MANILA, Philippines — The fourth quarter started on a weaker note for foreign trade that snapped a fragile recovery from lockdowns in October.
Merchandise trade sank 12.8% year-on-year in October to $14.18 billion, ending 5 straight months of easing slump and registering the first month-on-month dip since the height of lockdowns in April, preliminary government data showed.
Broken down, exports collapsed 2.2% on-year to $6.2 billion in October, while imports fell 19.5% annually to $7.98 billion. With imports exceeding exports, the trade deficit stood at $1.78 billion, 50.3% narrower year-on-year.
Fresh slowdown in trade activity highlights two daunting challenges for the Duterte administration. On one hand, exporters are still reeling from some restrictions that stayed when government decided it can no longer afford shutting down the archipelago to put coronavirus under control. On the other, sluggish imports are simply reflecting weak local consumption from consumers too afraid to go out.
Sergio Ortiz-Luis, president of the Philippine Exporters Confederation Inc., an industry group, said cargo logistics remained hampered. “It’s possible that the problem is not with orders but with shipments and logistics,” Ortiz-Luis said in a phone interview.
Acting Socioeconomic Planning Secretary Karl Kendrick Chua agreed with Ortiz-Luis and offered some permanent fix such as better freight systems and construction of bigger warehouses, including cold chain systems to bring down costs, all of which he said can be attained by relaxing easing foreign restrictions under the Public Service Act. The bill that would do so is a government priority.
“As traditional means of connecting buyers to suppliers are limited at the moment, the government and the private sector need to work together to harness digital platforms and alternative means to source from, and supply to, the country,” he said in a statement.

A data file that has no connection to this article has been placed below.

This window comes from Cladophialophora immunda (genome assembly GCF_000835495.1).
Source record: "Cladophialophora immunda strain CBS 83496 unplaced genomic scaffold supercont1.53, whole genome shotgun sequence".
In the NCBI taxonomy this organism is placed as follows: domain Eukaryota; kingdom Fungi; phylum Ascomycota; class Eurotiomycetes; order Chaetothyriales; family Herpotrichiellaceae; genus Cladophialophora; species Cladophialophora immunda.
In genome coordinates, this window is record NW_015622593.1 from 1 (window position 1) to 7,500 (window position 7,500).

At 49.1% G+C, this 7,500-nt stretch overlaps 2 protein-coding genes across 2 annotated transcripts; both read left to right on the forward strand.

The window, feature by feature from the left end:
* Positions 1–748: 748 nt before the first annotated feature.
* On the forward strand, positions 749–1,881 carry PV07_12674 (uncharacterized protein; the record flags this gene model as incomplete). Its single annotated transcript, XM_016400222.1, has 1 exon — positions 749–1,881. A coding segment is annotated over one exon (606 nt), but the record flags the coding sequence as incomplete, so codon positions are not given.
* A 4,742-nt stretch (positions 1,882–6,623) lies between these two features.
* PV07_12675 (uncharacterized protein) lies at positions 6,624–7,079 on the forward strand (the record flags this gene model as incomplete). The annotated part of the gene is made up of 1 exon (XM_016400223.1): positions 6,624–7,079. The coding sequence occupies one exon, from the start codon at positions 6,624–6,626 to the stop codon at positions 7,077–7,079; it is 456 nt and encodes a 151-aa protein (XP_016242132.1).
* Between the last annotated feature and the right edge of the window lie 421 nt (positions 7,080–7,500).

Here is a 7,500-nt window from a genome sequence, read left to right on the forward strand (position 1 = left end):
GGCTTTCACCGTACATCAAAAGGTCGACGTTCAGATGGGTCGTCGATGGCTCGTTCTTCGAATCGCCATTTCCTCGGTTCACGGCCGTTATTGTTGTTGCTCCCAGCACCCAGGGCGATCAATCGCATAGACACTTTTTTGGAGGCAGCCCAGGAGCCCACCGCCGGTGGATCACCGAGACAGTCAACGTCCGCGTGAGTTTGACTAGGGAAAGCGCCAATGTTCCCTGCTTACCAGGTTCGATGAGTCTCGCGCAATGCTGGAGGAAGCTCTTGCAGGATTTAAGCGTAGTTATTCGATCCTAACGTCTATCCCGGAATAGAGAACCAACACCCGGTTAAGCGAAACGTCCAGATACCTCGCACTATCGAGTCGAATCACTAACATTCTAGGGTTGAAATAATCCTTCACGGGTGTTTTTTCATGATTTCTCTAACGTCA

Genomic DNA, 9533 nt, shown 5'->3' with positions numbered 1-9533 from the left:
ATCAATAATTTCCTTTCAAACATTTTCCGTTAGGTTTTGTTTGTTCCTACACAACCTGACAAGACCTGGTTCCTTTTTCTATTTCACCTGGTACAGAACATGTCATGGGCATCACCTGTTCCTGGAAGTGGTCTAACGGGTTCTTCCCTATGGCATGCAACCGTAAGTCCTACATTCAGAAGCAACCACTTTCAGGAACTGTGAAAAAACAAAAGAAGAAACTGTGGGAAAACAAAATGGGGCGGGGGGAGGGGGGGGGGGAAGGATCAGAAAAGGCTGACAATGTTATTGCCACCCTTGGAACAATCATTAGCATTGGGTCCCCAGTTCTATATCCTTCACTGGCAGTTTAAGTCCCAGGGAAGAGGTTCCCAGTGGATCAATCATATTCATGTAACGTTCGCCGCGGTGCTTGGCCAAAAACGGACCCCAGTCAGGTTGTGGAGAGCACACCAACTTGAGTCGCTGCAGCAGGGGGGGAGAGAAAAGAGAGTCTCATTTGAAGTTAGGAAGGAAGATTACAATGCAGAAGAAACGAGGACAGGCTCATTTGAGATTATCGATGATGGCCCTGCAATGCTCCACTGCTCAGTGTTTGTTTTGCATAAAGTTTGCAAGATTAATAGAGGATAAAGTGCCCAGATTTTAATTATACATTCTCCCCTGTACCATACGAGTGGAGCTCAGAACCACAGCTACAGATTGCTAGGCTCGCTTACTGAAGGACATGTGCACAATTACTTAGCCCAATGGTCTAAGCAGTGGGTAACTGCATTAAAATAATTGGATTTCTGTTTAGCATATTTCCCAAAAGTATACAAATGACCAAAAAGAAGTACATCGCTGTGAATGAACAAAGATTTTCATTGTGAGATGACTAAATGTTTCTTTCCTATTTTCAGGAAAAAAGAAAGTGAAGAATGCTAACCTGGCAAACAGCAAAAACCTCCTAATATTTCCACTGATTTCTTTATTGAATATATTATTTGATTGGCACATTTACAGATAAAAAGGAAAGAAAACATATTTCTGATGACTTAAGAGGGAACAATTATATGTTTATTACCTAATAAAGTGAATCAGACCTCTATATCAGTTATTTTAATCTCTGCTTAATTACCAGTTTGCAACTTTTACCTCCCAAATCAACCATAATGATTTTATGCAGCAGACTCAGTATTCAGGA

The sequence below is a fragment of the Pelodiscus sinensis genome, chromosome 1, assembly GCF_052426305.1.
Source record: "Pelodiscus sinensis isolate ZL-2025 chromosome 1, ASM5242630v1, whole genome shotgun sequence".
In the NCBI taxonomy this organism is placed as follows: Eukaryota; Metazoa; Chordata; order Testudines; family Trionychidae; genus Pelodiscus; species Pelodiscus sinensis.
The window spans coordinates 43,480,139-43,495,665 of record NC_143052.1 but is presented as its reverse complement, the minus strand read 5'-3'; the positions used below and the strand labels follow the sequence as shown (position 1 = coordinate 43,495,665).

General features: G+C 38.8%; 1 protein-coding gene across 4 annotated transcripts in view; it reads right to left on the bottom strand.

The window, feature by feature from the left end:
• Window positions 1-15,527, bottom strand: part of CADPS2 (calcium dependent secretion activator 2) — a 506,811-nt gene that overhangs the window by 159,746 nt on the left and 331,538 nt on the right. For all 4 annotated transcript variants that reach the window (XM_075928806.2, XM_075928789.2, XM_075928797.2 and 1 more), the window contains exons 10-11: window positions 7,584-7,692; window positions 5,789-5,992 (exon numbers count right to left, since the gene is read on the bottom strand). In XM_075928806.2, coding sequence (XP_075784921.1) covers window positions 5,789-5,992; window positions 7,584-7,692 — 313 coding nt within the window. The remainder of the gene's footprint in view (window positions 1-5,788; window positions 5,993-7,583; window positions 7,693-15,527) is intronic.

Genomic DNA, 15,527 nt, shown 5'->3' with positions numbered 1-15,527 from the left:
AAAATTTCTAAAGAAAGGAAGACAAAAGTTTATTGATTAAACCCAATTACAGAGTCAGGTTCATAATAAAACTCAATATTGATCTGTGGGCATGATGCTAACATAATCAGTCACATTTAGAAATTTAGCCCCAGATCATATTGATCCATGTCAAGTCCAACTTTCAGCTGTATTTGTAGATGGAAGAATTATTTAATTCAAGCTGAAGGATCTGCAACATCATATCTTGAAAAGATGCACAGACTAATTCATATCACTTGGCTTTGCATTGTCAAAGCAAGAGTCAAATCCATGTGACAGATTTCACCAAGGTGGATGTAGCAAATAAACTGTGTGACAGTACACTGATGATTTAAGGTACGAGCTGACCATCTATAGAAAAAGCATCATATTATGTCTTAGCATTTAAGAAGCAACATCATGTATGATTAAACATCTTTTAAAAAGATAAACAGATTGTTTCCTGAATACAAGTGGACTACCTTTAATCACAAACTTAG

Among commodity groups, banana exports slumped a huge 42.5% year-on-year, ignition wiring and other wiring sets down 9.5%, while bigger machinery and transport equipment sank 6.3%, data showed.
Electronic products, which accounted for the bulk of exports, likewise inched down a slower 0.3%.
With no quick turnaround insight, economic managers recently cut forecasts for goods exports and imports to a contraction of 16% and 20%, respectively this year. To date, exports are performing better than that, declining 12.5% on-year to $52.11 billion in the first 10 months.
“I’m confident that the slump is only temporary and exports will return to growth mode, especially next year,” Ortiz-Luis said.
Imports, meanwhile, are faring worse than expected. From January to October, outbound shipments plummeted 25.2% year-on-year to $70.03 billion. Monthly, imports have been on a freefall since May 2019, and Nicholas Antonio Mapa, senior economist at ING Bank in Manila, was not expecting any correction soon.
“The import numbers show telltale signs of a stagnating economy with imports of consumer goods and capital goods in deep contractions,” he said in an email.
In October alone, capital imports, a leading indicator of the economy’s productive capacity, fell 19.1% year-on-year. Imports of consumer goods plummeted a bigger 21.8% on-year, at a time they were supposed to go up ahead of typically pent-up local demand for the holidays.
“This tells us that domestic demand remains subdued and investment appetite continues to be lackluster,” Mapa said.
“We expect trade levels to return to pre pandemic levels in around 1.5 years time as we do not predict a quick turnaround in economic fortunes,” he said.